Speaker Nancy Pelosi on Thursday named Representative Liz Cheney of Wyoming to a newly created special committee to investigate the Jan. 6 riot at the Capitol, choosing a Republican who has blamed former President Donald J. Trump for fomenting the assault to help conduct an inquiry that the rest of her party has fought to block at every turn.
The appointment drew an angry response from the top House Republican, who suggested that Ms. Cheney — already ousted from party leadership for her insistence on calling out Mr. Trump’s election lies — could face fresh retribution for agreeing to help Democrats investigate the deadliest attack on Congress in centuries.
The reaction was the latest bid by Republican leaders to turn public attention away from the assault on the Capitol and punish those who insist on scrutinizing the riot. It came as a fuller picture is emerging of how violent extremists, taking their cues from Mr. Trump, infiltrated the seat of American democracy just as Congress was meeting to validate President Biden’s election.
A New York Times visual investigation published this week revealed in vivid detail how members of extremist groups incited others to riot and assault police officers, and underscored how the former president’s words resonated with the mob in real time as it staged the attack.
Representative Kevin McCarthy, Republican of California and the minority leader, responded angrily to Ms. Cheney’s decision to accept the post, calling it “shocking” and implying that she could lose her seat on the Armed Services Committee as payback.
“I don’t know in history where someone would get their committee assignments from the speaker and then expect to get them from the conference as well,” Mr. McCarthy said.
Should he follow through with the threat, it would be a striking move for Mr. McCarthy, who has declined to penalize Republicans who have made anti-Semitic comments, called for the imprisoning of their Democratic colleagues or spread false conspiracy theories about the origins of the assault on the Capitol.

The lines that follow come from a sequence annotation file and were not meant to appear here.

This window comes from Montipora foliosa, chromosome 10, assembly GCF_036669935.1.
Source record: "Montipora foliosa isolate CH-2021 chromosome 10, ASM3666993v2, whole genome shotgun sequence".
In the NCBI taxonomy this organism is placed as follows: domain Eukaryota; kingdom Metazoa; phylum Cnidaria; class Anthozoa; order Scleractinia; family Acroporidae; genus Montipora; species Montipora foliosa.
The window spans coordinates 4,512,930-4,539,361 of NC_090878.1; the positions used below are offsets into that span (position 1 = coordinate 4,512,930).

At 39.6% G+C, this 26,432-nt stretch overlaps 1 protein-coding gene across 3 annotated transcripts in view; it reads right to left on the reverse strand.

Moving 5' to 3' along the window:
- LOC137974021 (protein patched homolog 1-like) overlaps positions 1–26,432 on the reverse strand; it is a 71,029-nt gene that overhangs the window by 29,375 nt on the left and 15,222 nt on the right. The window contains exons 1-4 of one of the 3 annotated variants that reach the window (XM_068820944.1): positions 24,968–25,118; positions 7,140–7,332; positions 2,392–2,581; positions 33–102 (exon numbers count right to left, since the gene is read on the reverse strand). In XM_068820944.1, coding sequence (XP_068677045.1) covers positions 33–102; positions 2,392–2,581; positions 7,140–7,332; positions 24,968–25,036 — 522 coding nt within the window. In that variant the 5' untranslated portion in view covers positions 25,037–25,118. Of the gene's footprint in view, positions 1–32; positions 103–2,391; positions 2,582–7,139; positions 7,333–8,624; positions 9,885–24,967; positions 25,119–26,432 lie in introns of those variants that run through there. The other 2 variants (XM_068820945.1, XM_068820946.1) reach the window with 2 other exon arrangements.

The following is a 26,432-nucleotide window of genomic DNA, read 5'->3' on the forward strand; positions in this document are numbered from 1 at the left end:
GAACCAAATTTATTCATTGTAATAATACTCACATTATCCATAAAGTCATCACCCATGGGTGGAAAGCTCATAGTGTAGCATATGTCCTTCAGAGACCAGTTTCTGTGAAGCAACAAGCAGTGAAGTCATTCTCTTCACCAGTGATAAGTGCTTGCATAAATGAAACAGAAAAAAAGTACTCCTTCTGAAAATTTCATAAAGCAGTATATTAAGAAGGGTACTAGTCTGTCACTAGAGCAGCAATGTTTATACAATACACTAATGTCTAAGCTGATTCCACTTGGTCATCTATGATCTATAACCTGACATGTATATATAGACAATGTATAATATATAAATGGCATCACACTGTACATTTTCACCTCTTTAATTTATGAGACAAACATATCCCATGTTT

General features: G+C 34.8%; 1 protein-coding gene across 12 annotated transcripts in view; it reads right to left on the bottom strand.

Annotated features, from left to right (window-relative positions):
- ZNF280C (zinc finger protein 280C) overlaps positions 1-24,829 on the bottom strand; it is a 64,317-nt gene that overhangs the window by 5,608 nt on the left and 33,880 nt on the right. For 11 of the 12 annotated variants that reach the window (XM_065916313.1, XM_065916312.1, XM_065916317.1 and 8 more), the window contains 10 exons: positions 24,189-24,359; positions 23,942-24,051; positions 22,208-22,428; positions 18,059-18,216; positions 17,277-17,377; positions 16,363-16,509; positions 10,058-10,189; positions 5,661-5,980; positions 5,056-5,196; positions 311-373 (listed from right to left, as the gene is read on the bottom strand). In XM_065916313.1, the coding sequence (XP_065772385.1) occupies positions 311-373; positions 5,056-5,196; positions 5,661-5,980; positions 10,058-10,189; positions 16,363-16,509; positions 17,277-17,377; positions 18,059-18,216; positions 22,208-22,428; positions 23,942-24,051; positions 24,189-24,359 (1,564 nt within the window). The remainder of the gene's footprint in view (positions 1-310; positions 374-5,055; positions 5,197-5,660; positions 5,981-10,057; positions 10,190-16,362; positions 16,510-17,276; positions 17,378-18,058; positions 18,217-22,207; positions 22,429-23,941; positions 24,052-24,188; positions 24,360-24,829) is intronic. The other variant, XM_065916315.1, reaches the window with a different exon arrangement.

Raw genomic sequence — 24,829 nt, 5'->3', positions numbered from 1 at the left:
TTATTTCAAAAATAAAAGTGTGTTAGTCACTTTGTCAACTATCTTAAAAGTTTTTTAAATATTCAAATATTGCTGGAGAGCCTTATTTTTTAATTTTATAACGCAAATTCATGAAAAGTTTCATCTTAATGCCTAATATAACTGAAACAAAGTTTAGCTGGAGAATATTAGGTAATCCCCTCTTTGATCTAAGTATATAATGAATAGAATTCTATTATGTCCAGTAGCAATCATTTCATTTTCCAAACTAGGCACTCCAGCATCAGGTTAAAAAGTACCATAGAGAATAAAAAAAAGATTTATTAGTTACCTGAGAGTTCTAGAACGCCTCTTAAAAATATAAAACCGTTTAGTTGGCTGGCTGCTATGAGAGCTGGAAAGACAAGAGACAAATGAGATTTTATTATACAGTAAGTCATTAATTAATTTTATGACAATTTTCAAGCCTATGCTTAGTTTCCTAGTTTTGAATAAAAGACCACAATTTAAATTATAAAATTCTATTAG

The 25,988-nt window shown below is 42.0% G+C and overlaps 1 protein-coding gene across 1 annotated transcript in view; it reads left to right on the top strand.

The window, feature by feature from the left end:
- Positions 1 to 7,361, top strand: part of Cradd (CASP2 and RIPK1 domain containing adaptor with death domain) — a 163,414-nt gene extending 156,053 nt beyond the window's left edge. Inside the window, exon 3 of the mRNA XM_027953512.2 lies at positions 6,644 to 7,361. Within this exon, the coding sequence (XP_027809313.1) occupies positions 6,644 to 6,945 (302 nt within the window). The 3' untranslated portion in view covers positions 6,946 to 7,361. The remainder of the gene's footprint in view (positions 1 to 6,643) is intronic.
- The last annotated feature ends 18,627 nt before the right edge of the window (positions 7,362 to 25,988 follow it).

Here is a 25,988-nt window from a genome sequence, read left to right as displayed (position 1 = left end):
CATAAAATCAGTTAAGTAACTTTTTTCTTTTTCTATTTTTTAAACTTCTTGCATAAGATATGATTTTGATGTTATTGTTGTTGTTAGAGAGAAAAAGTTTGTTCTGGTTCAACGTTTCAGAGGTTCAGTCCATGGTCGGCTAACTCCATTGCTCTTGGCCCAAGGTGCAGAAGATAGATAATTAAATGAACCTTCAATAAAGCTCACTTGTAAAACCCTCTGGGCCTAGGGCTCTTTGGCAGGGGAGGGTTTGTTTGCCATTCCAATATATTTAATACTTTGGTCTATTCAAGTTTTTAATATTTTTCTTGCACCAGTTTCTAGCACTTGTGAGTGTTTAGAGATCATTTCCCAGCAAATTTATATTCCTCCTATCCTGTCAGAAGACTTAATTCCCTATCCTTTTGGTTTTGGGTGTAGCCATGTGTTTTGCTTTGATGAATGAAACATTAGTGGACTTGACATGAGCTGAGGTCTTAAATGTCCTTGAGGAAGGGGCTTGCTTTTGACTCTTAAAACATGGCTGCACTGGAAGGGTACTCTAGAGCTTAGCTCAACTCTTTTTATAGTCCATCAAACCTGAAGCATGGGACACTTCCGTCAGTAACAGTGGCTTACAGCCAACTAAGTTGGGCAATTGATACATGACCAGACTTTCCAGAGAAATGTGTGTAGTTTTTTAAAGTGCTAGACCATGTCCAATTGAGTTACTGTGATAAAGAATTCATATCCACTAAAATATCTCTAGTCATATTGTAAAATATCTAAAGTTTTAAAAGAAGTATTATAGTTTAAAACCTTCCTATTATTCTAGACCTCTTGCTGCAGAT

It would also be the second time in two months that Mr. McCarthy punished Ms. Cheney for insisting that Congress should scrutinize the attack and Mr. Trump’s role in spreading the falsehoods about voting fraud that inspired it. In May, Mr. McCarthy led the charge to oust Ms. Cheney from her post as the No. 3 House Republican, saying her criticisms of Mr. Trump and efforts to sound the alarm about the riot were undermining party unity and hurting its chances of reclaiming the House in the 2022 elections.
“My oath, my duty is to the Constitution, and that will always be above politics,” Ms. Cheney told reporters in the Capitol on Thursday, appearing alongside the seven Democrats Ms. Pelosi had selected for the 13-member panel.
According to its rules, Mr. McCarthy has the right to offer five recommendations for Republican members, but he declined on Thursday to say whether he would do so.
The select committee was established at Ms. Pelosi’s behest after Senate Republicans blocked the formation of a bipartisan commission to scrutinize the riot. It will investigate what its organizing resolution calls “the facts, circumstances and causes relating to the Jan. 6, 2021, domestic terrorist attack.” The committee is also charged with reporting its findings, conclusions and recommendations for preventing such attacks in the future.
The panel’s creation comes as some far-right House Republicans have stepped up their efforts to deny or distort the riot, including by spreading misinformation about it. They have sought to portray it as a mostly peaceful event and voted against honoring police officers who responded. One House Republican accused a U.S. Capitol Police officer of “lying in wait” to carry out an “execution” of a rioter. Another compared the events of that day to a “normal tourist visit” to the Capitol. Still others have amplified the baseless theory that the F.B.I. was secretly behind the siege.
On Thursday, Mr. Trump amplified those narratives, releasing a one-sentence statement questioning the killing of Ashli Babbitt. Ms. Babbitt was shot as she tried to break into an area off the House floor where several lawmakers were taking cover, and her death has become a rallying cry of the far right.